The adverse effects of the abuse of alcohol are also worth noting. Alcohol abuse can cause organ damage, lead to alcoholism, cause psychological stress, and even contributes to deaths every year through Alcohol Poisoning or drunk driving incidences. The best known effects of heavy drinking are the damage it can cause to one’s liver. The body prioritizes alcohol above other things when it enters the body, so it is quickly absorbed. The liver follows along on this path, sometimes pushing aside fatty acids to metabolize the alcohol first. This can cause the liver to accumulate a bunch of unnecessary fat that impairs its function. It is worth noting that the moderate consumption of alcohol doesn’t have this effect, as it allows the liver enough time to metabolize it (healthchecksystems.com).

Alcoholism is a huge problem to many across the world. Alcoholism is an addiction to alcohol, and many times the cravings are so primal that a person who is an alcoholic has a brain that is telling them they need the alcohol as much as they need food, sometimes more. Most of the time, alcoholics need to be treated with assistance from either a doctor or an alcoholic support group such as AA to put their disease under control. Alcoholism not only affects the individual, but their environment, family, and friends (healthchecksystems.com).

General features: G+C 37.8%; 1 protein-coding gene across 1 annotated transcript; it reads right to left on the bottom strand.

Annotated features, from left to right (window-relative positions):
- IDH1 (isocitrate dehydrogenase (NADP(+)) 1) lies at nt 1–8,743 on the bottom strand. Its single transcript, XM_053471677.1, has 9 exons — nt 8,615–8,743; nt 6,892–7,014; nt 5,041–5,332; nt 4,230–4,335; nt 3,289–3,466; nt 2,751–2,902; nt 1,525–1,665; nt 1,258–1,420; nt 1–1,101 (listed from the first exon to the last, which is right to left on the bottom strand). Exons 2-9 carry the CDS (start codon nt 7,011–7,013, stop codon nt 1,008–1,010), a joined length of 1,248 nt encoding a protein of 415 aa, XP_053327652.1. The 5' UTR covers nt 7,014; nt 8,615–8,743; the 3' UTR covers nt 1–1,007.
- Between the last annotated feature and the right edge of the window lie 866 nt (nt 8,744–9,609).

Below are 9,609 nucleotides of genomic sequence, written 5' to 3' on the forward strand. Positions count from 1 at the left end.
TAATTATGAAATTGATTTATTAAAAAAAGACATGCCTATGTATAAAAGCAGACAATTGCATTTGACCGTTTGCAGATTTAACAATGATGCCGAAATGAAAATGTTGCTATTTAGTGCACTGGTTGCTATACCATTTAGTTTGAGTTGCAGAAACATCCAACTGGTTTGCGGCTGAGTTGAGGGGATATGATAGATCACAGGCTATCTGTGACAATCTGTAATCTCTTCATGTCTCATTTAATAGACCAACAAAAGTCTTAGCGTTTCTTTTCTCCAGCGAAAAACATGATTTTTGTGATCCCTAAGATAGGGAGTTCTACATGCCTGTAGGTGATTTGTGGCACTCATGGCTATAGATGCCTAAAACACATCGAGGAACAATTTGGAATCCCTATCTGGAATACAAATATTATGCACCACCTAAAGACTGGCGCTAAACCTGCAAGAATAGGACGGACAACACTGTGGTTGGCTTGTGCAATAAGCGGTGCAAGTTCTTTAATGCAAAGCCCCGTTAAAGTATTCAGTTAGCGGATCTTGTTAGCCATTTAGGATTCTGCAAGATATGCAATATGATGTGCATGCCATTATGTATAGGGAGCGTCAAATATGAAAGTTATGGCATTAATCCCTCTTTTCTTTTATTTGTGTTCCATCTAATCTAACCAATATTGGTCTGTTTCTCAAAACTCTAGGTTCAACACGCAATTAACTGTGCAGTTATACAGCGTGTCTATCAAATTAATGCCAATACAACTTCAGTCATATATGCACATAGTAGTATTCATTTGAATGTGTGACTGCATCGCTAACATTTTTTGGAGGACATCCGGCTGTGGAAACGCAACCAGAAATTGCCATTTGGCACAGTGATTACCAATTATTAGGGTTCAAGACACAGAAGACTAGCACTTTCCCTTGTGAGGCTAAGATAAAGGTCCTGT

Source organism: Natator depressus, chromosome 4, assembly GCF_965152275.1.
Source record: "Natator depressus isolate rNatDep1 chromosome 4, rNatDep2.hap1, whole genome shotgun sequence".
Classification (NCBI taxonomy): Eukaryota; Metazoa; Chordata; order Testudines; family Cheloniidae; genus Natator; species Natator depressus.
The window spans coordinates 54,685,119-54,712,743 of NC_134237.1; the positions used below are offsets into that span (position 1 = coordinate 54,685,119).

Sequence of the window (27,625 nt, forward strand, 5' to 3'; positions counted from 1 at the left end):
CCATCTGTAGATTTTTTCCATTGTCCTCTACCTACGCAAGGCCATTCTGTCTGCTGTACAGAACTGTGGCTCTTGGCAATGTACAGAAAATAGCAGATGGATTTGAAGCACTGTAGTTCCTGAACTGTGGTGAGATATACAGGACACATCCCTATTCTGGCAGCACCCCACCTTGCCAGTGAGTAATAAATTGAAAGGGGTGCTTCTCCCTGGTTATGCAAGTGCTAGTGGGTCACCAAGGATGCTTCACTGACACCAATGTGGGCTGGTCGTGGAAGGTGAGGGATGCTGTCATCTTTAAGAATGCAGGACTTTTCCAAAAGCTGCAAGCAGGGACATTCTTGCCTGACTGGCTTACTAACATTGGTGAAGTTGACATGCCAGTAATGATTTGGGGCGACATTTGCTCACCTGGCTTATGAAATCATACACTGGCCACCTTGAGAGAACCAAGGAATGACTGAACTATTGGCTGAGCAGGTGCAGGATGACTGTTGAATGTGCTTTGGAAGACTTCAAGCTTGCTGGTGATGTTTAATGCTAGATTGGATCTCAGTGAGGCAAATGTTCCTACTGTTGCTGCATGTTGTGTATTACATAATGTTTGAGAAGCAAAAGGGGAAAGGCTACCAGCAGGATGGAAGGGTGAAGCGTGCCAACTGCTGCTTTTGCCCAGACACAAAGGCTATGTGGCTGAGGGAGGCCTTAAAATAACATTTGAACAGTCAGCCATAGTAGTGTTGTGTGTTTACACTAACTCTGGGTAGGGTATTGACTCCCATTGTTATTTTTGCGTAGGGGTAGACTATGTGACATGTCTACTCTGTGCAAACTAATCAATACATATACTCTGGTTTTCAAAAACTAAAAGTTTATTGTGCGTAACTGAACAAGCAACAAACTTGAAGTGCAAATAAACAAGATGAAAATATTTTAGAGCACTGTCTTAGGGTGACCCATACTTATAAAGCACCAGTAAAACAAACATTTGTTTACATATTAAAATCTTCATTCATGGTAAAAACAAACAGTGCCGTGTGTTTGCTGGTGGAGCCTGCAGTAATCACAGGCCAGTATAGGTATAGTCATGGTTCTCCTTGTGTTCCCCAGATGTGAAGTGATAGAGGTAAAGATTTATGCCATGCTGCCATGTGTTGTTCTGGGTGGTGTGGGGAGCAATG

Binge drinking is a good way to cause harm to one’s health. Binge drinking is usually described as having more than five drinks in one sitting (Witheridge, 7). Heavy drinkers have higher risk of kidney disease, liver disease, heart disease, cancer of the liver, pancreas, esophagus, breast, and mouth, obesity, and more. If women choose to drink while pregnant they risk behavioral and abnormal qualities in the fetus (healthchecksystems.com). It is important to be mindful about personal alcohol consumption, try to reap the benefits, not delete them.

Given that beer has a rooted spot in humanity, and the vast array of benefits the beverage provides, beer should be respected among society. That doesn’t mean that everyone must drink a beer every day, but to know that it does have a positive impact. Negative impacts often caused by alcoholic beverages are due to overindulgence. Overindulgence in just about anything in life can cause negative effects. Eating too much food can cause obesity, exercising for too long and too hard can cause injuries, too many vitamins or nutrients can be damaging to one’s health, taking too much medicine also has negative health effects, and people can even die from drinking too much water (called water intoxication). It is important to remember that it is the overindulgence and abuse of such things that causes the negative impact, not the substance alone. When someone respects beer and drinks it in moderation, it can be part of an extremely healthy and satisfying lifestyle if they choose to live in balance. Beer brings people together, provides health benefits, boosts the economy, and gives a certain cultural flair to society. It’s important to respect it and, in a way it will respect you. Most of all, it is important for the individual to respect themselves and their body.